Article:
The archaeological park of Pompeii, the Roman city that was buried by a volcano eruption nearly 2,000 years ago, revealed new treasures discovered during the latest excavation, which include a number of intriguing amulets.
Inside a box, archaeologists discovered dozens of amulets, rings, statuettes, and lucky charms made of ivory, bronze, ceramic, and amber. Apparently, they weren't enough to protect the ancient city from the fury of the Vesuvius, which is said to have come down on the city in October of 79 AD, six months later than was previously reported.
Massimo Osanna, director of the Pompeii Archaeological Park, told AFP:
It is one of the most curious things that we have discovered in our searches: amulets that seem to have belonged to a woman or a man who resorted to magic.
He made this statement at the inauguration of the Antiquarium, the renovated museum in which bronze statues, frescoes, and gold and silver jewelry are displayed... Only a third of the park, which currently spreads over 44 hectares, not far from Naples, has been dug up by archaeologists.
Mr. Osanna stressed:
Here are some of the most important objects discovered since the 19th century. The Antiquarium transports you through centuries of Pompeii history, until the fatal day of the eruption.
According to him, the part of the museum that tells the story of the city's last days is its 'most impressive section.'
A fast-food street stall was unearthed
Massimo Osanna, who has been in charge of Pompeii since 2014, oversaw a major renovation project funded largely by the European Union, which brought the Unesco World Heritage Site back to life, but, it was, unfortunately, poorly maintained and deteriorating at a disturbing rate. In December, archaeologists announced an exceptional discovery: a thermopolium, a kind ancient Roman fast-food street stall that was decorated with polychrome patterns and exceptionally well-preserved. The bar, which was petrified by volcanic ash was located in a very busy neighbourhood, at the intersection of the alley of the Balcones and Silver Wedding street.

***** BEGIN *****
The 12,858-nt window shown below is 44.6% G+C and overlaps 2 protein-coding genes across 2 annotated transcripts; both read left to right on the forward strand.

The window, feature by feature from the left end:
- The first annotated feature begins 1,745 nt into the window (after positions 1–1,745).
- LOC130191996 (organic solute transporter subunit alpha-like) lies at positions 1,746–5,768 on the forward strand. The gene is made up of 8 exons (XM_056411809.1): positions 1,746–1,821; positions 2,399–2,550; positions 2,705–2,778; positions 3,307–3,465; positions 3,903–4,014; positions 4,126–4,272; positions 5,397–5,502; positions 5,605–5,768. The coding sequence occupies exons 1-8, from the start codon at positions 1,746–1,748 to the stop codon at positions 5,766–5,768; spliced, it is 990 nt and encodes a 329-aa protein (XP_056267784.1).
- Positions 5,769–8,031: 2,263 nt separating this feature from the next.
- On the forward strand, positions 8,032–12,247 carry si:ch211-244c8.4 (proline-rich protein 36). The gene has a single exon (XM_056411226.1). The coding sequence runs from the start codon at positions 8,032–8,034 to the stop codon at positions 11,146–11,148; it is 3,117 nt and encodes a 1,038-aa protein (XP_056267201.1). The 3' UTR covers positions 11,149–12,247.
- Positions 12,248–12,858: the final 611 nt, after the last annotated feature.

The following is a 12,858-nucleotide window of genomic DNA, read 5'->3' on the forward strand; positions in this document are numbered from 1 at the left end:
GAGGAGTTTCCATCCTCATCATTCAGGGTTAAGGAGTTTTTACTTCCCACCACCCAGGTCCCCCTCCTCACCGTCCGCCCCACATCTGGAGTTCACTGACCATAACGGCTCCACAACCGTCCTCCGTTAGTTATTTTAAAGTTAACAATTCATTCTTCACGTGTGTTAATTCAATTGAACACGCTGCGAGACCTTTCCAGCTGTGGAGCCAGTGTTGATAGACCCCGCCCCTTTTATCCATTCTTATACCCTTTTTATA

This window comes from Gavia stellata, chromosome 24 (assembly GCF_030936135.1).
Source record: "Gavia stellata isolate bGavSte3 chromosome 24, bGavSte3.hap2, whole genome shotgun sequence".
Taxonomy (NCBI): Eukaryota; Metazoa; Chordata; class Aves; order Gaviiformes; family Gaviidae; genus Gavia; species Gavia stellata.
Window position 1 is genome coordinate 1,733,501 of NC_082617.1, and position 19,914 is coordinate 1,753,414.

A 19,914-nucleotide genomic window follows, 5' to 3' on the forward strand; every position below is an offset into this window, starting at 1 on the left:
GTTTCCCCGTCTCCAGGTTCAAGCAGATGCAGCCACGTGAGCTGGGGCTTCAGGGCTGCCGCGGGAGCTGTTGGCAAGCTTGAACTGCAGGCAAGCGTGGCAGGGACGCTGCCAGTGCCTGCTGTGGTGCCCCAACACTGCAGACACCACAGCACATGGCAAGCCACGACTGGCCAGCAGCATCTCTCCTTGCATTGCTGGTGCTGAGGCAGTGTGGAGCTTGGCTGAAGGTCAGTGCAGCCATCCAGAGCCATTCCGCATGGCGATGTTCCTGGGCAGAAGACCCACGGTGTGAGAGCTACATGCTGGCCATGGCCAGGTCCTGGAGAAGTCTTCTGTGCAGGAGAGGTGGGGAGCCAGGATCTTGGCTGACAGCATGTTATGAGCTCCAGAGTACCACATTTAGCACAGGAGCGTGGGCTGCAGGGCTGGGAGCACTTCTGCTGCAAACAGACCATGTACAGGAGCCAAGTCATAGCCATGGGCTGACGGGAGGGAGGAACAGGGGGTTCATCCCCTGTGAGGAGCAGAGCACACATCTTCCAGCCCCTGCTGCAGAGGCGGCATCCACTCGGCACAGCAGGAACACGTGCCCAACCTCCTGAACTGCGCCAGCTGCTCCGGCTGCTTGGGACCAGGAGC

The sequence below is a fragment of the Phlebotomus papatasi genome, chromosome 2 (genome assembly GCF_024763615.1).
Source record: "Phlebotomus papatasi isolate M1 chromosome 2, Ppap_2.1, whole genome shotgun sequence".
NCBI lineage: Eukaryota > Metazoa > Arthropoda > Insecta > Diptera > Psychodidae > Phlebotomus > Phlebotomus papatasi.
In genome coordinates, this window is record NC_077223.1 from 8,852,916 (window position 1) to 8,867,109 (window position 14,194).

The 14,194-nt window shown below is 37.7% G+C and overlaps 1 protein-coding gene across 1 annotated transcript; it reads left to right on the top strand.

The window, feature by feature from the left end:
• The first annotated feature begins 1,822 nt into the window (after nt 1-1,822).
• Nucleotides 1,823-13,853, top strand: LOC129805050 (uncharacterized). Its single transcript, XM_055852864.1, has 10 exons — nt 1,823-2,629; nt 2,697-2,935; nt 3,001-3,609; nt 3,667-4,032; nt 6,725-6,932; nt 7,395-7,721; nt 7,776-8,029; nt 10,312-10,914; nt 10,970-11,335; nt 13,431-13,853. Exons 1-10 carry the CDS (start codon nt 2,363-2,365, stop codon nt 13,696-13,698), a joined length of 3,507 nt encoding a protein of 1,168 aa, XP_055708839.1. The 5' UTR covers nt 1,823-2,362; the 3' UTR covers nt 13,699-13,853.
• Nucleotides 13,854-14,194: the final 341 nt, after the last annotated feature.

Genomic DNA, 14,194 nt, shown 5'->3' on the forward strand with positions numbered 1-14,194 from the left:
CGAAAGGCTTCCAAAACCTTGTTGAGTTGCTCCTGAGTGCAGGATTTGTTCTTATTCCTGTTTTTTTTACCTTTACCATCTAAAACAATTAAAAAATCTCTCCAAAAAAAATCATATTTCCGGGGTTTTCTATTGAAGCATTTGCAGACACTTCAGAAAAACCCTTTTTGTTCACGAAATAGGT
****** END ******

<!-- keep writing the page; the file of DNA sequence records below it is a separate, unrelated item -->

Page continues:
In addition to a well-known fresco that depicts a Nereid (sea nymph) on a horse, researchers found illustrations of animals, more precisely poultry and mallard ducks that were likely paired with wine or hot drinks, painted in bright colours. And most importantly, scientists found food scraps that provided them with valuable information on what the inhabitants of Pompeii ate at the time of the eruption of Vesuvius, in 79 AD. A fragment of duck bone, as well as pork, goat, fish. and snail remains were retrieved from terracotta pots. Several of these ingredients were cooked together, much like a paella.
The lost city was hit by COVID too
Like most Italian cultural sites, Pompeii has been closed for several months due to the COVID-19 pandemic. It was reopened on January 18, but there's hardly been anyone there. On average, the park has had less than a hundred visitors per day, as opposed to its previous daily average of 8,000 visitors.
Mr. Osanna said, adding that the site benefited from subsidies from the Ministry of Culture to compensate for this drop in income:
We have lost 80% of our visitors, and, therefore, 80% of our box office income.
On Monday, the park was almost empty, except for a few journalists who came for the inauguration of the museum, archaeologists, and guards on duty, as well as guides waiting around for tourists who never showed up.
In 2019, Pompeii welcomed more than 3.9 million visitors, making it the third most visited place in Italy after the Colosseum in Rome and the Uffizi Museum in Florence. According to Massimo Osanna, this is an exceptional time to visit Pompeii:
It is almost as if one could see the soul of Pompeii, his spirit. It is an abandoned city, and seeing it without tourists perhaps makes one think more about the horrible catastrophe that cut short lives here and that reduced to silence a vibrant place of life.